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Black Hawk Probe Underway

US Army soldiers remove the wreckage of an U.S. Army Black Hawk helicopter, Sunday, Nov 16, 2003 after it crashed into a residential area in Mosul, northern Iraq, late Saturday.
AP
The U.S. military on Sunday was investigating whether insurgent groundfire caused the crash of two U.S. helicopters, killing 17 American soldiers, the worst single loss of U.S. life since the start of the Iraq war.

Five soldiers were injured and one was missing after the Saturday crash.

The chief military spokesman in Baghdad, Col. William M. Darley, said the cause of the helicopter crash "will be under intense investigation today."

The two Black Hawks, which belonged to the 101st Airborne Division, went down in residential neighborhoods of Mosul, Iraq's third-largest city.

The spokesman for the 101st Airborne, Maj. Trey Cate, said the military was "trying to figure out what happened.... We are going to do a thorough investigation because if this either involved ground fire or it was safety-related, then ... we're going to make sure we take precautions so it won't happen again."

A statement by the U.S. command said one helicopter was carrying a quick reaction force and the other ferried soldiers on a transport mission in northern Iraq. Cate said the quick response team was on its way to investigate a shooting incident in which a U.S. soldier was injured.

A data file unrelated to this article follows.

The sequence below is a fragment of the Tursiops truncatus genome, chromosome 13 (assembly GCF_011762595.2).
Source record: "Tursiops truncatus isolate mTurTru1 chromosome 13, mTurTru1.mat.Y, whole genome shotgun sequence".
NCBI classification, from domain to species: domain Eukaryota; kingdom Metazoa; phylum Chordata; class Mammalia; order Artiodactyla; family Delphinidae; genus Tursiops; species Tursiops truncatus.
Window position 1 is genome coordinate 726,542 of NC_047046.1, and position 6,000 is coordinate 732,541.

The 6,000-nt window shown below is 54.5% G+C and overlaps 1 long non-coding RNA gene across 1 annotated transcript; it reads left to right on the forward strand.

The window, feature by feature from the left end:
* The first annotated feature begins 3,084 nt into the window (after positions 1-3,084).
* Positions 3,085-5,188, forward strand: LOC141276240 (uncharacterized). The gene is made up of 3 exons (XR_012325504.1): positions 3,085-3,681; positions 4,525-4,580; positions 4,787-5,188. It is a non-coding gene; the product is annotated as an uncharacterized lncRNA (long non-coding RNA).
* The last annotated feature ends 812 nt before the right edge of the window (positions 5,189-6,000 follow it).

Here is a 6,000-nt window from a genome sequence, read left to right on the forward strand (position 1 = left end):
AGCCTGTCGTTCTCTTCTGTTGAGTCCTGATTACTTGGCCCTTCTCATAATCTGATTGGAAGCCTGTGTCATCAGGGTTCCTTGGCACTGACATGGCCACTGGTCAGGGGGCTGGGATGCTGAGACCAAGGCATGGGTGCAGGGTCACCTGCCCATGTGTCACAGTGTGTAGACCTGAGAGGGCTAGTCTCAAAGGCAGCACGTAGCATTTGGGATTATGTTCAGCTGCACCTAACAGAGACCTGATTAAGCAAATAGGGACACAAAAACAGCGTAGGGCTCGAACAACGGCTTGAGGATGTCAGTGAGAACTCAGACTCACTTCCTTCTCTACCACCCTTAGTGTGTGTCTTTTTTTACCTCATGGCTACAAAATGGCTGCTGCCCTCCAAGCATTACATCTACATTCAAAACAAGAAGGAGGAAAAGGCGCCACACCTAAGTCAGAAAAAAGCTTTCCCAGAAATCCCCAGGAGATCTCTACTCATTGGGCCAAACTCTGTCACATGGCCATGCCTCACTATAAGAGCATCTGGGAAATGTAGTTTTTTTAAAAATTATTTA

The statement did not give the cause of the crash.

CBS News Reporter Charles D'Agata said a U.S. military official at the scene conceded that one of the choppers was hit by a rocket-propelled grenade. Iraqi eyewitnesses say that chopper then collided with the second Black Hawk, bringing both down.

If it was an attack that brought them down, it would bring to 39 the number of coalition troops who have died in helicopter attacks in the past three weeks.

An Iraqi policeman in Mosul, however, said at least one of the Black Hawks was hit by ground fire.

"They hit it with a missile," said policeman Saddam Abdel Sattar. "I was in the army, I know these things."

Another witness, Yousra Khedr said she saw one helicopter above her house before hearing the sound of a loud boom.

"I saw the sky light up, it was like thunder and lightning," she said, adding that after the initial boom she heard gunfire in the area but could not say where it came from.

One soldier at the scene told The Associated Press he heard that one of the helicopters was hit by a rocket-propelled grenade before it crashed. A U.S. military spokesman said such reports were "at best speculative."

Another witness said he heard gunfire on the ground before the crashed.

"The Black Hawks were in the air and there was shooting (on the ground). It was dark and one slammed into the other," said an Iraqi Civil Defense Corps soldier who identified himself only as Mahmoud.

By Sunday morning, soldiers were busy clearing the rubble at the two crash sites. Two cranes were being towed in to help the clean up operation.

Cate said the military was still removing bodies of soldiers from the site.

According to Cate, one helicopter had 12 soldiers on board; seven were killed and five injured. The other had 10 aboard; all were killed.

Before the crash, the U.S. military's deadliest incident was the downing of a Chinook transport helicopter on Nov. 2 that killed 16 soldiers. A Black Hawk was also shot down on Nov. 7, killing all six soldiers on board.

There were days early in the war in which more soldiers died, but they were spread over several attacks or accidents.